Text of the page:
# instrumentation amplifier

Discussion in 'General Electronics Discussion' started by PRIYADHARSHINI, Sep 23, 2014.

137
8
Feb 6, 2014
Hi
i want to design the instrumentation amplifier..my input is 0.5v
and my output should be with 5v..so i can vary the gain using Rgain resistor .
i have designed the circuit...
for 0.5v if i want to take 5v
the formula given is (1+2(1k)/1.33k)(1k/1k)(2.5V-0.5V)=5V
But in my circuit it always produce 3.88v at the output.
if i remove the R gain resistor the same value will appear at the output
.what is the reason for this...and i have used the LM324 opamp for this circuit

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2. ### Harald KappModeratorModerator

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Nov 17, 2011
An LM324 cannot produce 5V at the output when operated from 5V supplies.Look in the datasheet, the output voltage is typically 2C less than V+ (or 2V more than V-), in the worst case up to 4V away from the rails.
Your circuit will for the same reason never reach 0V at the output. Min. output voltage is +2V (since V- = ground in your circuit).

Power your circuit from e.g. from +-9V (2*9V block battterie) and it should work. Or use so called rail-to-rail amplifiers (which still will not reach all the way to Vcc, a few Millivolts wil always miss due to drop across the internal output transistors).

3. ### KrisBlueNZSadly passed away in 2015

8,393
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Nov 28, 2011
That circuit is wrong. Check where you have connected the inverting input of the bottom op-amp.

Also as Harald says, you will need a higher VCC rail if you want to support 0~5V at your input.

137
8
Feb 6, 2014
Thank u so much kris and Harald..i will try this.i have changed that bottom opamp connection....i have one doubt that i chose that ref voltage is 2.5v...input is 0.5v....is there any other issues will create wrong output?
or we can set the ref voltage as per our wish?
what happen if the ref voltage is less than the input voltage?

5. ### Harald KappModeratorModerator

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Nov 17, 2011

137
8
Feb 6, 2014
thank u ..2.5V in voltage divider

7. ### KrisBlueNZSadly passed away in 2015

8,393
1,271
Nov 28, 2011
There is no reference voltage marked in the diagram. Please add a marking for it, and update your diagram with the correction you made for the inverting input of the bottom op-amp.

As long as you use a higher positive supply voltage, your amplifier will accept voltages in the range 0~5V at both inputs.

137
8
Feb 6, 2014
How the min output will be +2v?

137
8
Feb 6, 2014
here i have enclosed my updated schematic

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10. ### Harald KappModeratorModerator

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Nov 17, 2011
look in the datasheet. It tells you that the output voltage cannot be lower than V- +2V (or V- +4V in the worst case). This is due to the voltage drop across the output transistors(s).

An instrumentation amplifier will amplify the difference between the voltages at the two inputs. In your case this is (2.5V - 0.5V) = 2V ! At a set gain of 10 (you said that you wanted to amplify 0.5V to 5V) this would lead to an output voltage of +20V (provided the amplifier can drive such a high voltage - which at 5V supply it can't).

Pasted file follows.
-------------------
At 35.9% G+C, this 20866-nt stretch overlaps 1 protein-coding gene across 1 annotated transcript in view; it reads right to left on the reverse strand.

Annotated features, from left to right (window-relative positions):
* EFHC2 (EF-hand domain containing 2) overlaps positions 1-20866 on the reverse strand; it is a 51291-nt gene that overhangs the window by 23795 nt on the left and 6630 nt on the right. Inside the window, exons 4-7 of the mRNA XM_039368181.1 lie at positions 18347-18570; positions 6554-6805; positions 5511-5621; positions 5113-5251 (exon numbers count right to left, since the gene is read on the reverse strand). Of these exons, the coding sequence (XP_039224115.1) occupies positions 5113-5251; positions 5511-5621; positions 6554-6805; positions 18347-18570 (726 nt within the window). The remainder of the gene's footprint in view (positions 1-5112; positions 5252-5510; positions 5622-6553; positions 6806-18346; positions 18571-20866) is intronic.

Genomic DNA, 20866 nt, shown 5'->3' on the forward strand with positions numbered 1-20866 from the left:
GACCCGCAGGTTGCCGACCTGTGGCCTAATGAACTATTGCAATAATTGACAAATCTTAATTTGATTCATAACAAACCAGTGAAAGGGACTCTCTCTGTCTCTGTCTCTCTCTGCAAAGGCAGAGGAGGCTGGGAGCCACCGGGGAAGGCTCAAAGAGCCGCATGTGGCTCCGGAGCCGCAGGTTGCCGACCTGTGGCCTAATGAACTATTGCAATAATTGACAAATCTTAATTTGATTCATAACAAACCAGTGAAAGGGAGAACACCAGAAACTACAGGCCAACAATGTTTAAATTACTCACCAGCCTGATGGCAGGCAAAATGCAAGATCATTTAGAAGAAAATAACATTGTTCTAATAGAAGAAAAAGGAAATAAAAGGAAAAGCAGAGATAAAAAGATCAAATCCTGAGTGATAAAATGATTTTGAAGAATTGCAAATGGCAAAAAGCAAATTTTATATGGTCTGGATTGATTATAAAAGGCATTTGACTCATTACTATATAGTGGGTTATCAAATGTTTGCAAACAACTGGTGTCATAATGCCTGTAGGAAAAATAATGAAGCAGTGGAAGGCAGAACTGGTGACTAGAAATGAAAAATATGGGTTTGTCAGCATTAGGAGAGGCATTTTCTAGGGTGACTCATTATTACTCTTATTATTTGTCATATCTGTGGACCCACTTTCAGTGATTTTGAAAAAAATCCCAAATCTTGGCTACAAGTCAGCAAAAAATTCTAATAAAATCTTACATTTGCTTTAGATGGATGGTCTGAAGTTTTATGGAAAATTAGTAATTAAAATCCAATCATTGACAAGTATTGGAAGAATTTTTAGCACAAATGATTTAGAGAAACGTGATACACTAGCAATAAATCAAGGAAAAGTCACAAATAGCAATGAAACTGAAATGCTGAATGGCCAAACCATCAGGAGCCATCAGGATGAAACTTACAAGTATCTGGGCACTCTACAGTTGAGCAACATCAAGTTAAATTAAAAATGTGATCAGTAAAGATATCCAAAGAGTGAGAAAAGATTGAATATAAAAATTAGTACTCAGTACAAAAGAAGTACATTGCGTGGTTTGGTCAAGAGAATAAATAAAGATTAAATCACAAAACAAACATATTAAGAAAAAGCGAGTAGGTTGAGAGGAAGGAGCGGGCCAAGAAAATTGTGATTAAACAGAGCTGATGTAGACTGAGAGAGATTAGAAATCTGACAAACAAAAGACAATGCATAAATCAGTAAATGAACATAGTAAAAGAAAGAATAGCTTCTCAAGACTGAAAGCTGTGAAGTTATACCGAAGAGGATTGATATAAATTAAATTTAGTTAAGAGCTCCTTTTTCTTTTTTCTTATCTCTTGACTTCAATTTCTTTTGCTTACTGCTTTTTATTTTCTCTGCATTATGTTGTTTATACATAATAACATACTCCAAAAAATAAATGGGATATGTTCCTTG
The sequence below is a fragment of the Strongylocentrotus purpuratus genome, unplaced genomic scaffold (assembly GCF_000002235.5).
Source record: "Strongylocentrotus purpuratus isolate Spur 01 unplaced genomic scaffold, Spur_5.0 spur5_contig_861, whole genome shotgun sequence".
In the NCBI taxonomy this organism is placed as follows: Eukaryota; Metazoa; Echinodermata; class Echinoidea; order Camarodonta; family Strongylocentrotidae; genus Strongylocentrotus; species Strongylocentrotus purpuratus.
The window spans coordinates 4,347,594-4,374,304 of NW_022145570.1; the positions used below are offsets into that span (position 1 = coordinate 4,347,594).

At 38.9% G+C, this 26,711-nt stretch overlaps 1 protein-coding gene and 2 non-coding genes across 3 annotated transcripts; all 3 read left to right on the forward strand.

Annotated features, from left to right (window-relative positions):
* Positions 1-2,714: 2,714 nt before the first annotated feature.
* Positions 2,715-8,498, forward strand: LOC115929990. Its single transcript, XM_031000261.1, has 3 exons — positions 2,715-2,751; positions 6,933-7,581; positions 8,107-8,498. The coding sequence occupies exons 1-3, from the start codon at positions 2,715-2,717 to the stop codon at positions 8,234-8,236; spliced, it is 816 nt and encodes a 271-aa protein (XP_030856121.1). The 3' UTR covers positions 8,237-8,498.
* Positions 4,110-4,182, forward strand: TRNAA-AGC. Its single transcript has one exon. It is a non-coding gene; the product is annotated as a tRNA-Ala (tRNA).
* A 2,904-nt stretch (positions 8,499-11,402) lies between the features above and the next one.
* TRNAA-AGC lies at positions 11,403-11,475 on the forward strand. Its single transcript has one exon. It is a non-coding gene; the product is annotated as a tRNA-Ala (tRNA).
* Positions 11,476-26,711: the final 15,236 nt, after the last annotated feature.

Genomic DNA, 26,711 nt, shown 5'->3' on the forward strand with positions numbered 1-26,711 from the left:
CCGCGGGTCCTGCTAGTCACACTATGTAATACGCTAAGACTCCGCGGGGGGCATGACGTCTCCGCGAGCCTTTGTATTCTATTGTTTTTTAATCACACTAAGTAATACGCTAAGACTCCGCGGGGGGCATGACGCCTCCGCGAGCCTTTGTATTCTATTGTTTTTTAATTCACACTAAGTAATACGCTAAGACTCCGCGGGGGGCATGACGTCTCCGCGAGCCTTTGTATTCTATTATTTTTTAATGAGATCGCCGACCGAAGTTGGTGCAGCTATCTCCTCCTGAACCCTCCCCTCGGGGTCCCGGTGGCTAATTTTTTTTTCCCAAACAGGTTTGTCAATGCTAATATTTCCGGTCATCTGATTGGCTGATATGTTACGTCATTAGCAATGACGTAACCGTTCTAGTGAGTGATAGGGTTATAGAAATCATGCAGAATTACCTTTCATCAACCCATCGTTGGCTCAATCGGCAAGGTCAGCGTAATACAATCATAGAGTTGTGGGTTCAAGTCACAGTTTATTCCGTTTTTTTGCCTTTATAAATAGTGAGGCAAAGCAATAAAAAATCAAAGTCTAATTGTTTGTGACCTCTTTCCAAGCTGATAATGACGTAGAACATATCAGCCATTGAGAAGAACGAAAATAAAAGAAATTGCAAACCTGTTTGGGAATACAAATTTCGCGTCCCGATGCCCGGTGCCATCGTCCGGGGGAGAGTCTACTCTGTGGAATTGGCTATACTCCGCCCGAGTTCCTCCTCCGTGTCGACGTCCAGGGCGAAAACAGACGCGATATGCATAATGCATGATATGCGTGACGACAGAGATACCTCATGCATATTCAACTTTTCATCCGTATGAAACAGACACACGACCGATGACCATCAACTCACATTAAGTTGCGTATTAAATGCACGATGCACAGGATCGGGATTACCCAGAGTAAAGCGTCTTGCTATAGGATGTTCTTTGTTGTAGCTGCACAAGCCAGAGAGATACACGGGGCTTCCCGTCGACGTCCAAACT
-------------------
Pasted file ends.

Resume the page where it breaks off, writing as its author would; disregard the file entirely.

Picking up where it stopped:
11. ### KrisBlueNZSadly passed away in 2015

8,393
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Nov 28, 2011
You haven't corrected the circuit error on the inverting input of the bottom op-amp.

You haven't identified VREF; you have just marked some voltages on the diagram.
Look at the LM324 data sheet. In the specification table there's a line called VOH. It gives the guaranteed minimum high output voltage for the device when it's powered from +30V.

The worst case, with a 2 kΩ load, is only 26V. That's 4V lower than the supply voltage. Other values are 27V and 28V depending on the load conditions.

So if your LM324 is powered from +5V the maximum output voltage is going to be somewhere arond 2~3V.

So you need to power your LM324 from at least 8V. Preferably at least 9V. Which you have done. Good!

12. ### Harald KappModeratorModerator

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Nov 17, 2011
Look at the bottom connection of R6. It needs to go to U1:3 pin 9, not pin 8, see the diagram in the article I linked.

137
8
Feb 6, 2014
Thank u...is it correct?
sorry that is not V ref...its V2(2.5V)
V1(0.5V)

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14. ### KrisBlueNZSadly passed away in 2015

8,393
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Nov 28, 2011
Yay! You've got the circuit right. Now does it do what you expect?

137
8
Feb 6, 2014
thank u so much kris and harald

137
8
Feb 6, 2014
it gives -8.20v instead 3.3v at the output when i change Rgain as 3k

17. ### LvW

604
146
Apr 12, 2014
It would be much easier to help you if you could us all relevant information:
* input signal
* general gain formula used and required/expected gain value
* output signal
* Which kind of analysis?
* mentioning of observed discrepancies

18. ### KrisBlueNZSadly passed away in 2015

8,393
1,271
Nov 28, 2011
Oops I spoke too soon. You have the inputs on the rightmost op-amp reversed.

137
8
Feb 6, 2014
V1=0.5V
V2=2.5V
R gain=3k
formula: (1+2(1k)/3k)(1k/1k)(2.5-0.5)=3.33v